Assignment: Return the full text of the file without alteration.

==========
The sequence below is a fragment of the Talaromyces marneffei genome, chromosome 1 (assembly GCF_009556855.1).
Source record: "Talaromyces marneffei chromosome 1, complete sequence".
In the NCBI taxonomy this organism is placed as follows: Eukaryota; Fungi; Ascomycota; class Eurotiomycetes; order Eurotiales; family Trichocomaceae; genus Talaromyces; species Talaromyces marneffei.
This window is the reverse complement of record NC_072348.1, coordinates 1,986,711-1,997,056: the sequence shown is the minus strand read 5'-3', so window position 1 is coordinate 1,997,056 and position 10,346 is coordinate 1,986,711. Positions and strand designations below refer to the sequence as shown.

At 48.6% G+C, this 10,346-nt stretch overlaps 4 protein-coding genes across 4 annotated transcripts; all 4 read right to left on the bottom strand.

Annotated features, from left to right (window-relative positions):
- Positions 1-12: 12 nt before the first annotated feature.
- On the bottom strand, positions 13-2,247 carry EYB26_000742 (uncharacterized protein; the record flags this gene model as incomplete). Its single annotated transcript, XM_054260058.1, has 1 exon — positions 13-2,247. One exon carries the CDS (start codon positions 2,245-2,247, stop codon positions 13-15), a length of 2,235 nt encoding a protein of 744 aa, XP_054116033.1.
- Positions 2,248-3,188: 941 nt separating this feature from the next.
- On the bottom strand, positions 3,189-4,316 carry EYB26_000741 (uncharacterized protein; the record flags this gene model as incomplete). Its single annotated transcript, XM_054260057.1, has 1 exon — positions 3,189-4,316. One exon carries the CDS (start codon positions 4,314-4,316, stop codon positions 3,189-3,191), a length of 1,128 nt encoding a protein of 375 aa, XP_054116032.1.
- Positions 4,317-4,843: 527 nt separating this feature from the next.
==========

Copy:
The sequence below is a fragment of the Talaromyces marneffei genome, chromosome 1 (assembly GCF_009556855.1).
Source record: "Talaromyces marneffei chromosome 1, complete sequence".
In the NCBI taxonomy this organism is placed as follows: Eukaryota; Fungi; Ascomycota; class Eurotiomycetes; order Eurotiales; family Trichocomaceae; genus Talaromyces; species Talaromyces marneffei.
This window is the reverse complement of record NC_072348.1, coordinates 1,986,711-1,997,056: the sequence shown is the minus strand read 5'-3', so window position 1 is coordinate 1,997,056 and position 10,346 is coordinate 1,986,711. Positions and strand designations below refer to the sequence as shown.

At 48.6% G+C, this 10,346-nt stretch overlaps 4 protein-coding genes across 4 annotated transcripts; all 4 read right to left on the bottom strand.

Annotated features, from left to right (window-relative positions):
- Positions 1-12: 12 nt before the first annotated feature.
- On the bottom strand, positions 13-2,247 carry EYB26_000742 (uncharacterized protein; the record flags this gene model as incomplete). Its single annotated transcript, XM_054260058.1, has 1 exon — positions 13-2,247. One exon carries the CDS (start codon positions 2,245-2,247, stop codon positions 13-15), a length of 2,235 nt encoding a protein of 744 aa, XP_054116033.1.
- Positions 2,248-3,188: 941 nt separating this feature from the next.
- On the bottom strand, positions 3,189-4,316 carry EYB26_000741 (uncharacterized protein; the record flags this gene model as incomplete). Its single annotated transcript, XM_054260057.1, has 1 exon — positions 3,189-4,316. One exon carries the CDS (start codon positions 4,314-4,316, stop codon positions 3,189-3,191), a length of 1,128 nt encoding a protein of 375 aa, XP_054116032.1.
- Positions 4,317-4,843: 527 nt separating this feature from the next.